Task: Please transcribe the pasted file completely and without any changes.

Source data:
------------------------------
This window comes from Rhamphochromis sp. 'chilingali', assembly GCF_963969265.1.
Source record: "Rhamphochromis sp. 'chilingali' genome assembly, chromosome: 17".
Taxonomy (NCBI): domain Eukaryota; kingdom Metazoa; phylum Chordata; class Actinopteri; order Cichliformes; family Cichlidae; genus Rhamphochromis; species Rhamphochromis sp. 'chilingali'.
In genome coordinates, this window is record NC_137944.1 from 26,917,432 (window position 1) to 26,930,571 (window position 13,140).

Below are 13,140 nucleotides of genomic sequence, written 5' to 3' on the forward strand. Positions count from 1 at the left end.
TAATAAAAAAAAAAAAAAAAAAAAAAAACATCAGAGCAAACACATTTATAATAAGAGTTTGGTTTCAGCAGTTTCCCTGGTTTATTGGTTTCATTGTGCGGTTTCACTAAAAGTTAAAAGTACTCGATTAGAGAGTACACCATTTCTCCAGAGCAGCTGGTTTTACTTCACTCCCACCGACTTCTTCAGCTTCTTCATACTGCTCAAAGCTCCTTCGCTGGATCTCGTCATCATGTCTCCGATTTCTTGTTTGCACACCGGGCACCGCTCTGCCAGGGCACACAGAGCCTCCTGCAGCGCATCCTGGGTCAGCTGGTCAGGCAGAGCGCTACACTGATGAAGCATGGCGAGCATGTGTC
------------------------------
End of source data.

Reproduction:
This window comes from Rhamphochromis sp. 'chilingali', assembly GCF_963969265.1.
Source record: "Rhamphochromis sp. 'chilingali' genome assembly, chromosome: 17".
Taxonomy (NCBI): domain Eukaryota; kingdom Metazoa; phylum Chordata; class Actinopteri; order Cichliformes; family Cichlidae; genus Rhamphochromis; species Rhamphochromis sp. 'chilingali'.
In genome coordinates, this window is record NC_137944.1 from 26,917,432 (window position 1) to 26,930,571 (window position 13,140).

Below are 13,140 nucleotides of genomic sequence, written 5' to 3' on the forward strand. Positions count from 1 at the left end.
TAATAAAAAAAAAAAAAAAAAAAAAAAACATCAGAGCAAACACATTTATAATAAGAGTTTGGTTTCAGCAGTTTCCCTGGTTTATTGGTTTCATTGTGCGGTTTCACTAAAAGTTAAAAGTACTCGATTAGAGAGTACACCATTTCTCCAGAGCAGCTGGTTTTACTTCACTCCCACCGACTTCTTCAGCTTCTTCATACTGCTCAAAGCTCCTTCGCTGGATCTCGTCATCATGTCTCCGATTTCTTGTTTGCACACCGGGCACCGCTCTGCCAGGGCACACAGAGCCTCCTGCAGCGCATCCTGGGTCAGCTGGTCAGGCAGAGCGCTACACTGATGAAGCATGGCGAGCATGTGTC